> than for expressing what is species-specifically human in
> the use and function of signs." (Deely's definition)
> Lebenswelt (LW) -- "I have proposed that the term Lebenswelt
> should be adopted to express an Umwelt which is species-
> specifically human, retaining Umwelt to express the
> generic idea of an objective world which is in every
> case species-specific consequent upon biological
> constitution." (Deely)
> Innenwelt (IW) -- The inner world of human experience, thought,
> mental models, feelings, wishes, hopes, fears, etc.
> > ... although reality can be expressed with truth values.
>No. Reality is not "expressed" in truth values. It just is.
>What is expressed are statements in some language, whose truth
>or falsity is evaluated in terms of their correspondence with
> > what truths pertain to the UW and what to the IW?
> > Surely there are overlaps, dichotomies and dependencies between
> > the two stances.
>Yes, there are definite overlaps. Everything that is true about
>reality in the IW must have been perceived through the biological
>mechanisms that determine the UW and the linguisitic interpretation
>in the LW.
>It is also important to recognize that statements that have
>been written, spoken, or thought are also part of reality.
>Therefore, there can be metalevel truths:
> - The following sentence has four words: "The sky is blue."
> - In ordinary arithmetic, "2+2=4" is a theorem.
> - Most people believe that the earth is spherical.
>But in all cases, truth is determined by testing the statements
>by some method for examining the evidence (UW) of what is.
>Note that both object-level and metalevel statements can be
>objective, in the sense that their truth or falsity can be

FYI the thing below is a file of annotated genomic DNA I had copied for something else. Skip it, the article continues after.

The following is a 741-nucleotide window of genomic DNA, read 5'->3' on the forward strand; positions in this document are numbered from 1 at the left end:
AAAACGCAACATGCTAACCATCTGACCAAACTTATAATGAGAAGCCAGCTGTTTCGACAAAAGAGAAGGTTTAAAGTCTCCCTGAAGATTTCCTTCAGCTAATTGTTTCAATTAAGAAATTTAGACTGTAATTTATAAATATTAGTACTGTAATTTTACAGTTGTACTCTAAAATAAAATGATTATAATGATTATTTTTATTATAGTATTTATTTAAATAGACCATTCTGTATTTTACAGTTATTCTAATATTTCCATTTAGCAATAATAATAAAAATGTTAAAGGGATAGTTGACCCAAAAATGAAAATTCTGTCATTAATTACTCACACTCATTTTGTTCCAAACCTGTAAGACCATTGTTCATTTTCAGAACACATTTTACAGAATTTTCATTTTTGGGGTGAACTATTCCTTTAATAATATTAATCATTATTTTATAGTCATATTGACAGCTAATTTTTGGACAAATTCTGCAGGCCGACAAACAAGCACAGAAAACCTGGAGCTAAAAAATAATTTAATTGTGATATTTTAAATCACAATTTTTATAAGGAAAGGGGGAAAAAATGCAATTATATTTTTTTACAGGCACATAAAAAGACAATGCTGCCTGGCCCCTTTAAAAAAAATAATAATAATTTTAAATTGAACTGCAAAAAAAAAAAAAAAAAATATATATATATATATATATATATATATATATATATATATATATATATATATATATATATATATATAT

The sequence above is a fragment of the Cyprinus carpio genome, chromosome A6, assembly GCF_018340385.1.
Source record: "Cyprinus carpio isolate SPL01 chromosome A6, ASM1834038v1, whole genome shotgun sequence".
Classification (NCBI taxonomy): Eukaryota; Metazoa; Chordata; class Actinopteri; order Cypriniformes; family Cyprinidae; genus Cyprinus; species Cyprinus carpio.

>tested by someone other than the speaker.
>I would classify some of your categories as object-level
>or and metalevel:
>Object level truths, determined by UW mechanisms, possibly
>enhanced by sensory extenders such as microscopes:
> > ontological (when truth resides in things);
> > factual or empirical (physical, chemical, biological, and social);
>Metalevel truths, determined by UW mechanisms and LW interpretation
> > logical (truth resides in ideas, tautologies);
> > mathematical (truth is validity or coherency, axioms);
> > semantic (truth is meaning);
>I don't know what you mean by "verbal (truth of words or speech);".
>If you mean statements in linguistics, those would be metalevel.
>But if you mean the truth of something stated in language, that
>would be object level or metalevel or one of the following:
>The remaining three categories raise more complex issues.
>For "poetic or fictitious truths;" those could be metalevel
>statements about what some author wrote, or they could be
>object-level statements that use analogies and metaphors to
>make observations about society and human feelings for which
>there is no established non-metaphorical terminology.
>For "moral norms and imperatives;" this gets into serious
>philosophical issues about the grounds for ethics. Some would
>say that there are object-level, metalevel, or metaphorical
>grounds. But the amount of writing on this topic is too
>voluminous even to summarize.
>For "religious truths (divine verities)" the issue is similar
>to the basis for moral norms.
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Paola Di Maio
School of IT